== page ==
An engrossing view from the musician’s perspective of George Szell and what it was like to work in the Cleveland Orchestra during the era. Unlike Charry or Rosenberg’s books, this is the working man/women’s view of the Szell era. Those Szell stories that weren’t in those books or censored from primetime reading are here.

    Szell comes across as a very controlling, micro managing, sharp-tongued individual with a mind like a steel trap. Yet there were times where he could be a considerate and caring individual as well. He not only wanted to control the musicians at work, but outside of work as well. He’d tell men what brand of instrument to play, how to dress properly, or where and what to eat. Some musicians found it well meaning, but others really resented it. Some of the orchestra members really adored Szell, while others hated him with a vengeance. It seems like the more Szell cared for a musician, the more badly he mistreated him. The prime example of this is oboist Marc Lifschey. On the other hand he could dislike a musician and really bully him. It appears that only a few people like James Levine could just ignore his nit-picking and get away with it. One wonders what a shrink would have thought about his need for absolute control.

    The anecdotes also paint a picture of life in the orchestra through the Szell era. 32 week seasons were the norm, requiring musicians to take second jobs or find summer employment. Szell was opposed to the 52 week season saying that the musicians couldn’t keep the quality up. A week’s work often was 7 rehearsals and 2 concerts, unlike today’s 4/5 rehearsals and 3/4 concerts. Employment was at Szell’s whim with no recourse for appeal if a musician was fired. Auditions were not done behind a curtain, but in front of Szell and perhaps the section leaders. Some people had to re-audition for Szell several times before getting any tenure. The union seemed to side with management rather than the musicians. Friendships and feuds between musicians were also covered as was life on tour. The one common theme that I got out of the stories was that Marc Lifschey was the heart and soul of the orchestra despite sometimes making things hard for his fellow musicians with his ongoing love/hate relationship with Szell.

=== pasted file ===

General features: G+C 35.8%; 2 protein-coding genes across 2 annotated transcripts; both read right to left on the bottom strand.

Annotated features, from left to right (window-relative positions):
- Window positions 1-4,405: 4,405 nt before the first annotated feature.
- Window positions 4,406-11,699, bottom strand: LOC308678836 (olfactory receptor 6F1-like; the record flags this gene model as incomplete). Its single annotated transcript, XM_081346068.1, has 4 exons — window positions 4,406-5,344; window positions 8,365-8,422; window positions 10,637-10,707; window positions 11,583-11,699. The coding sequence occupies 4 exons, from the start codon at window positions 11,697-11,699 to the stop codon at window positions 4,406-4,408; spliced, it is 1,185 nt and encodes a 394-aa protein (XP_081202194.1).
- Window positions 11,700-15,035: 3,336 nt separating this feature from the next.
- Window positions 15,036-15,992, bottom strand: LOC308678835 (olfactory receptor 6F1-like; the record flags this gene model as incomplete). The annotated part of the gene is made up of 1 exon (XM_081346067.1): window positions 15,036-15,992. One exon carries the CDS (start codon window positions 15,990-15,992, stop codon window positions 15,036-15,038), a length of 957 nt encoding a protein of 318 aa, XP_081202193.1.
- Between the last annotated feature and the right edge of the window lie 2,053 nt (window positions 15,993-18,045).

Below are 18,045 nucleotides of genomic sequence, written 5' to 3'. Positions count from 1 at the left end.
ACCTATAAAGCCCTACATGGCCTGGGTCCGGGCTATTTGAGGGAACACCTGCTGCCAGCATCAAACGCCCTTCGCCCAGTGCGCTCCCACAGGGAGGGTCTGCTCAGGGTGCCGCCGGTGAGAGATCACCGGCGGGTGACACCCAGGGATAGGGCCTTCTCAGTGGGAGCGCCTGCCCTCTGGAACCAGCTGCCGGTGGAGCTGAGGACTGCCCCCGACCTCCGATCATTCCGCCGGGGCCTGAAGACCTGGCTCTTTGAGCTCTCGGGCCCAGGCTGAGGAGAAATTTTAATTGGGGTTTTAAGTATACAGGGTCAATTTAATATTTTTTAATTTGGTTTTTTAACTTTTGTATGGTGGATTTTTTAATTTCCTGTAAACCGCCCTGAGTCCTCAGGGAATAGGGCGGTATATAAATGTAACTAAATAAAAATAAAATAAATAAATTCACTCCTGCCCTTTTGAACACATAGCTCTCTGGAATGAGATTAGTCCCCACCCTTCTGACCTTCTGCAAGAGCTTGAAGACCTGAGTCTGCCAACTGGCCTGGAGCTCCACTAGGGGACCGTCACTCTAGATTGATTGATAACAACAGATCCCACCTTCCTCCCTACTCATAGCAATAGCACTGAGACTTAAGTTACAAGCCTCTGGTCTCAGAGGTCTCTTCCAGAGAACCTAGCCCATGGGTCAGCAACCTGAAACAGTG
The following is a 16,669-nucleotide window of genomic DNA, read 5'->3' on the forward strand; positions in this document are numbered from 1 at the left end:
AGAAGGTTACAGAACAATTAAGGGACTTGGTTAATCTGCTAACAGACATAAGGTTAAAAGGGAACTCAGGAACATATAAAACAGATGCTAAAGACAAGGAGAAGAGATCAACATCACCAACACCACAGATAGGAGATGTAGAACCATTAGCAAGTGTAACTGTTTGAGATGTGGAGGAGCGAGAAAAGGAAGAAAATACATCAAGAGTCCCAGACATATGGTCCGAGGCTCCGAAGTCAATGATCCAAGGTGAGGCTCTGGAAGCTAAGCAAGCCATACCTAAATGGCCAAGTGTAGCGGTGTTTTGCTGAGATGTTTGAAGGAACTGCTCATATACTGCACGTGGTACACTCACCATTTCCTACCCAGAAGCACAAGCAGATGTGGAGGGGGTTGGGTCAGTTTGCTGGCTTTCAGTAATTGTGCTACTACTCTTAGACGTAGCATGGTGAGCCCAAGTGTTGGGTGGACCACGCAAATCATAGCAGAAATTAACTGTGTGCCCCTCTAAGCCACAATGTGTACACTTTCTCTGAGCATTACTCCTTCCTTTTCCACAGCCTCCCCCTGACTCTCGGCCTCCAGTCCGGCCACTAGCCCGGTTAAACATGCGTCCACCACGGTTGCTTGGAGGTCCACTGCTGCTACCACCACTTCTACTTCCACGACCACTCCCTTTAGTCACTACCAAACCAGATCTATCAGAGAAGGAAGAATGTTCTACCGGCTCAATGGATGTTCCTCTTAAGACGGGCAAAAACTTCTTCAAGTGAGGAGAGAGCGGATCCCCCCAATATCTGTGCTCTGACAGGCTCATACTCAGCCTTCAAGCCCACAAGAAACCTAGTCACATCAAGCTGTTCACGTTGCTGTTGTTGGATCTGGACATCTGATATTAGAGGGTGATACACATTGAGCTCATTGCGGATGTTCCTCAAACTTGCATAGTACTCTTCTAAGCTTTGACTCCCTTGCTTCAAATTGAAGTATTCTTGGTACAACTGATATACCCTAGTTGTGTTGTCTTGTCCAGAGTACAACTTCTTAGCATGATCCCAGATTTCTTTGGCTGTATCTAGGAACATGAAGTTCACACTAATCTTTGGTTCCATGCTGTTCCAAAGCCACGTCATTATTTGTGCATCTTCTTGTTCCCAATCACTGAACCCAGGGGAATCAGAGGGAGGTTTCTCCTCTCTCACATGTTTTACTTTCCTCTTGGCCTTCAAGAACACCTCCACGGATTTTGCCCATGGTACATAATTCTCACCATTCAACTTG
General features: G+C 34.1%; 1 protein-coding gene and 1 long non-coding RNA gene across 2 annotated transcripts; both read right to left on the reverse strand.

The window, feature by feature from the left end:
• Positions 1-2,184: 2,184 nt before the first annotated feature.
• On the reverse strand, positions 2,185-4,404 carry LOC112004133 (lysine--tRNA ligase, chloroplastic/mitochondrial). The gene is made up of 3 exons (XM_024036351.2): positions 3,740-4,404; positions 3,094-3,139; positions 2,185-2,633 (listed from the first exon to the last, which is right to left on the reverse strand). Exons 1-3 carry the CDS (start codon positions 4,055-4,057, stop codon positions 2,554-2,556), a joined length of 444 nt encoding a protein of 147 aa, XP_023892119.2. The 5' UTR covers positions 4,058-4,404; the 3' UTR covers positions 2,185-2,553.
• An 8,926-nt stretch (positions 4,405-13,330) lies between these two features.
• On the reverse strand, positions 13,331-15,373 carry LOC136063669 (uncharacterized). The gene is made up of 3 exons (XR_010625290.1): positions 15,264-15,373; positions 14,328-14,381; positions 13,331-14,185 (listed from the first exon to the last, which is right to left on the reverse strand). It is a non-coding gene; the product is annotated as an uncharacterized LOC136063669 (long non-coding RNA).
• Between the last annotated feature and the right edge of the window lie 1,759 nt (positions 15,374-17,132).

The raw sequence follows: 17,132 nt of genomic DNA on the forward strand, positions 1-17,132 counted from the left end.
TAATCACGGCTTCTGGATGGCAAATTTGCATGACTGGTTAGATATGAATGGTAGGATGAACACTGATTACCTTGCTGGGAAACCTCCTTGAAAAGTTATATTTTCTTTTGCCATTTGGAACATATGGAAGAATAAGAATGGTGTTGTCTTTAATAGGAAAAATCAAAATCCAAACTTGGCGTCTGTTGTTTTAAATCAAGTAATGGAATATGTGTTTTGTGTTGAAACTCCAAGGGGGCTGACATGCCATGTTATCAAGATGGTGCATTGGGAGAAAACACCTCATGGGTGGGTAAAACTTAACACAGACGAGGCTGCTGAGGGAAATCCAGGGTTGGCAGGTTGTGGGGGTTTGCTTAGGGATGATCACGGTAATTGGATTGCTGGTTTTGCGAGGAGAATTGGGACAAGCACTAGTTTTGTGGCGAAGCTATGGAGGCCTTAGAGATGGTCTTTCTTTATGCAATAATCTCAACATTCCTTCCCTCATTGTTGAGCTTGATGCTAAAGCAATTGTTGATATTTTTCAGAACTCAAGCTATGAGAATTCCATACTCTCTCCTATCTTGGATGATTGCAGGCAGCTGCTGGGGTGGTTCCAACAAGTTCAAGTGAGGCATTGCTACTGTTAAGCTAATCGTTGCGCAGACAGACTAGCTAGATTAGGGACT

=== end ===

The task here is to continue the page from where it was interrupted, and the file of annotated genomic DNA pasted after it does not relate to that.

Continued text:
Dis-n-Dat: It’s a quick read, only some 180 pages of content. The book could have used some spell checking. I would love to have an Ormandy and Reiner anecdote book like this.